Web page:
Come Midterms And 2020, Will The Trump “Disaffect” Counter The Trump Effect?

Article by WN.Com Correspondent Dallas Darling.
Disaffect: (verb) to make somebody dissatisfied with somebody or something, to alienate the affection or loyalty of, to fill with discontent and unrest.
If President Donald Trump continues to marginalize portions of his base, he and his Republican backers may in the end find themselves marginalized. From Conservatives and Independents to Blue Dog Democrats, women and Christians, the Trump Disaffect is consequently pushing back against The Trump Effect-in this case his ability to rally his base to win the vote and pass his agenda.
In the words of William Shakespeare, it may even be President Donald Trump’s-and what’s left of his loyal base-winter of discontent, losing both houses of Congress come November and the presidency in 2020.
Mini (Trump) Mes’ And Dumb Southerners
Across the Midwest and South, for instance, pastors and parishioners are recounting stories of how the president’s zealous followers have caused divisiveness and church splits, convincing members to go elsewhere. From peddling the president as a Mid East savior for Israel to religious conspiracy theories, such as stacking the Supreme Court with Catholic judges for a Vatican takeover, the faithful don’t like what they hear or see. In fact, some believe their belief is at stake at the ballot, a more orthodoxy and sensible one at that. Others see a fanatical and cult-like blurring of a “separation of Church and Trump.”
Another disaffection is his repeated scorn of fellow Republicans. Indeed, Southerners were insulted and resented it when he called Attorney General Jeff Sessions who comes from Alabama a “dumb Southerner” and “mentally retarded.” Not only did they consider it a slur courtesy of a slick New Yorker, but it showed he doesn’t really care about white Southerners, rich or poor. The same can be said of other Republicans, like Senators Jeff Flake, Marco Rubio and Bob Corker. Nor will some forget his attacks against the late Senator John McCain, even if he went from “not a war hero” to “sympathies.”
Something Deeper Than Religion And Economic Malaise
There’s also the Year of the Woman, Trump Republican women that is. To be sure, some were repulsed at how Donald Trump mocked Dr. Christine Blasey Ford. Referring to her account of the night she says she was pinned down and nearly raped by Brett Kavanaugh, he retold her story saying “I had one beer. ‘Nope. It was one beer.’ Oh good. How did you get home? ‘I don’t remember.’ How did you get there? ‘I don’t remember.’ Where is the place? ‘I don’t remember.’ How many years ago was it? ‘I don’t know. I don’t know. I don’t know.'” Come November and 2020, they plan to educate him about misogyny.
Low-paid employees are behind the Trump Disaffect too. Not only are they realizing that the enormous $1.5 trillion-or 15 percent corporate cut in taxes-aren’t trickling down, but the U.S. Labor Department just reported that their “real wages” (wages adjusted for inflation) are declining. Given the fact that tariffs are hurting farmers and millions of consumers, as are high gas prices, the economy isn’t booming. Crony capitalism is, however. Neither are millions of Americans buying into the president’s grandiose vision of his “economic miracle,” especially as salaries and wages remain stagnant.
No More “Aryan Goddess” And Disaffections Closer To Home
Once hailed as a Hollywood heroine by the right, including Sean Hannity and Rush Limbaugh, it spoke volumes when Taylor Swift decided to revise her political position-and opinion of Donald Trump. Less than a day after the Senate voted to confirm Brett Kvanaugh to the Supreme Court, the “envoy of Trump’s values” and “Aryan goddess” made an about-face. She’s now spoken out against gender discrimination and vilification and for LGBTQ rights. What makes her disaffection even more dangerous are her 112 million Instagram followers. This includes being an icon of millions of Millinneals.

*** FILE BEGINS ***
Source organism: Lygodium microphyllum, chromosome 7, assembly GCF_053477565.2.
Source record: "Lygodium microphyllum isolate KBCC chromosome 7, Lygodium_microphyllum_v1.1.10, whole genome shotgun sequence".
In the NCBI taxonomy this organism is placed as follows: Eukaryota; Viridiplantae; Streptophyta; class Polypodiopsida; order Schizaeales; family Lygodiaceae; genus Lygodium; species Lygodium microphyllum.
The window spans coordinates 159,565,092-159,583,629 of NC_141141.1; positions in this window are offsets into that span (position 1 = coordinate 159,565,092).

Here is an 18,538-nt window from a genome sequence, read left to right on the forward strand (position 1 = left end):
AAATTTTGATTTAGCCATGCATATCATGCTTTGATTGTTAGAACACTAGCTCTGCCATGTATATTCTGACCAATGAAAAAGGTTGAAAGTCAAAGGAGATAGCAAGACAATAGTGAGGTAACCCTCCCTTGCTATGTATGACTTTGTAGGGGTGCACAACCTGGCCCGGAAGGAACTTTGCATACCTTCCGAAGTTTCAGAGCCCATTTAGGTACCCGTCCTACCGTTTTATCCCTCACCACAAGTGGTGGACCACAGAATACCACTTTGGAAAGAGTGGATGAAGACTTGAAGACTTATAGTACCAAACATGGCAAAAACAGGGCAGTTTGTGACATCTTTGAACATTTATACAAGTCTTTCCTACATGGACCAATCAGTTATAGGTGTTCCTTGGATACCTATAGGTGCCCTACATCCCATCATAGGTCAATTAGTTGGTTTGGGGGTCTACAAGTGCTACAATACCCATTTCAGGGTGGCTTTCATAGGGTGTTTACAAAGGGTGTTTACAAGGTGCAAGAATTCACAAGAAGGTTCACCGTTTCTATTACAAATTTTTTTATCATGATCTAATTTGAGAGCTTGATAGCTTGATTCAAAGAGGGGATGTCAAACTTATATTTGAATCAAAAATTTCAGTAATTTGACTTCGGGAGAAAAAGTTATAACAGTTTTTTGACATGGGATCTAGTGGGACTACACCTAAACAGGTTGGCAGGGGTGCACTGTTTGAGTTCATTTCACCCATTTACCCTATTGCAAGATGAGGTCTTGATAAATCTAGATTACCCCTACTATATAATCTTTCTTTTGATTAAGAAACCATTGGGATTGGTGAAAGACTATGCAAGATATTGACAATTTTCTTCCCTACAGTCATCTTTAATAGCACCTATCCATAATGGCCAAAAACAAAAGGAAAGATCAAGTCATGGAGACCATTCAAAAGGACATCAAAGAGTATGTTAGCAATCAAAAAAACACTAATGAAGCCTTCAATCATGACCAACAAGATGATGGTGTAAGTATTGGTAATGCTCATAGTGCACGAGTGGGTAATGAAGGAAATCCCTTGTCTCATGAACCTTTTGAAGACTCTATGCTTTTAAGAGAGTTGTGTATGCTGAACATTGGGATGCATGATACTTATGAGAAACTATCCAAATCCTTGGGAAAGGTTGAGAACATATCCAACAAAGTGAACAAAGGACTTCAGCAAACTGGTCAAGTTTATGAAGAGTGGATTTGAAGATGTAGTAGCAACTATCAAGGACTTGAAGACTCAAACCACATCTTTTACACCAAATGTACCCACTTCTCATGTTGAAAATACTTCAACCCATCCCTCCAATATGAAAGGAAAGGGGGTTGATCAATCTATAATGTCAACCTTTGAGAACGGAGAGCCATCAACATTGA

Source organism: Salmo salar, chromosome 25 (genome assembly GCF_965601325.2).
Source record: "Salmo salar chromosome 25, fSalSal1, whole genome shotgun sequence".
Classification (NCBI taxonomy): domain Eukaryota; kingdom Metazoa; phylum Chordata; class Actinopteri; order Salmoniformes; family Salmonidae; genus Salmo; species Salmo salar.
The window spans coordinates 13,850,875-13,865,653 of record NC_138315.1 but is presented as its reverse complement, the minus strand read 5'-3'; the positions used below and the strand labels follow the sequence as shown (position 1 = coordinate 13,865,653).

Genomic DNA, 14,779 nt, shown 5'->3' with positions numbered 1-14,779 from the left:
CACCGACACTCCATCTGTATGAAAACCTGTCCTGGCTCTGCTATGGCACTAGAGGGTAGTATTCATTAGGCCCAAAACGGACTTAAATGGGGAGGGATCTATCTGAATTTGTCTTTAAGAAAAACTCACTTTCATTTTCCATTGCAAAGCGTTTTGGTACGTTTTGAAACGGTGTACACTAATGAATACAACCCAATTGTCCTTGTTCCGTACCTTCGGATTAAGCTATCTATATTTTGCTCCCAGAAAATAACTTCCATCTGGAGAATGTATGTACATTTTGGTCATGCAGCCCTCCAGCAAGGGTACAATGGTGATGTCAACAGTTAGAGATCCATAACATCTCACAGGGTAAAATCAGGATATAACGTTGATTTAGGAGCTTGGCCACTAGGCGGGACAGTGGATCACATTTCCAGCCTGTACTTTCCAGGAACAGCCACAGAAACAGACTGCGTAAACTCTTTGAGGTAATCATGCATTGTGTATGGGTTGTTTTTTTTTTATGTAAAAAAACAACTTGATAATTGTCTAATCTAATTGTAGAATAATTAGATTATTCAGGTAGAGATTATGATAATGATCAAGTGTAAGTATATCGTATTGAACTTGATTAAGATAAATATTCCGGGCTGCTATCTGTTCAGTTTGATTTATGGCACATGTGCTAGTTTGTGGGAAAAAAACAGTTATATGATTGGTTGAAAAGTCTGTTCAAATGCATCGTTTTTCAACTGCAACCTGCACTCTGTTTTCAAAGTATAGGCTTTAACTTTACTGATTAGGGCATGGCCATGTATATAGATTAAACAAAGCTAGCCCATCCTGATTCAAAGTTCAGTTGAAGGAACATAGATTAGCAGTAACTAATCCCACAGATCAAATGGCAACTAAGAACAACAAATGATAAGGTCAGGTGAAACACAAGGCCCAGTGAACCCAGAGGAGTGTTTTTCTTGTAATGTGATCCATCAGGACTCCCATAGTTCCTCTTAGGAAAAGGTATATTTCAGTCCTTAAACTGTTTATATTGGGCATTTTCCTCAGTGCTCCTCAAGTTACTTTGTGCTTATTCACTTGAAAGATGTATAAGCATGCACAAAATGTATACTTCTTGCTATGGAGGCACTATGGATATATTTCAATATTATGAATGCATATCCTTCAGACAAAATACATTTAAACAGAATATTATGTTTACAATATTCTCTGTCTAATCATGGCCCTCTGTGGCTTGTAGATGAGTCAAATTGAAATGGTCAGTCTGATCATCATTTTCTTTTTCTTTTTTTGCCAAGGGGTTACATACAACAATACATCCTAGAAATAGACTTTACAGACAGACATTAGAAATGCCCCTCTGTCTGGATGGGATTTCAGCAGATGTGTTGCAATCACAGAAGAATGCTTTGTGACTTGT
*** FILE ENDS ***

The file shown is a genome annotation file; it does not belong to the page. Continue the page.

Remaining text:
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Other disaffections must be mentioned. Along with Robert Mueller’s investigation which continues to uncover more evidence of possible collusion and electioneering between Donald Trump and Russian Oligarchs; there’s the I-am-part-of-the-resistance-inside-the-Trump-Administration, or anonymous essay published by The New Times in which the author is described as a senior official working to undermine Donald Trump’s policies for the good of the country. And then there are White House aides who’ve allegedly removed paperwork from his desk because they considered him a threat to national security.
Disaffection, Absolute Disaffection, And Referendums
In too many cases, the populist drum beat of President Trump has meant the disaffection of important parts of his base. With the absolute marginalization of Democrats and other non-Republican groups, the Midterms and 2020 general election could spell doom and gloom for the president. It should also be remembered that 2016 was more of a referendum on Hillary Clinton than a kind of popular support for Donald Trump. In other words, many voters were voting against the Clinton Dynasty, the Trump Dynasty simply being the lesser of two evils. The Trump Disaffect may indeed undo The Trump Effect.
(Dallas Darling is the author of Politics 501: An A-Z Reading on Conscientious Political Thought and Action, Some Nations Above God: 52 Weekly Reflections On Modern-Day Imperialism, Militarism, And Consumerism in the Context of John’s Apocalyptic Vision, and The Other Side Of Christianity: Reflections on Faith, Politics, Spirituality, History, and Peace. He is a correspondent for . You can read more of Dallas’ writings at and .)

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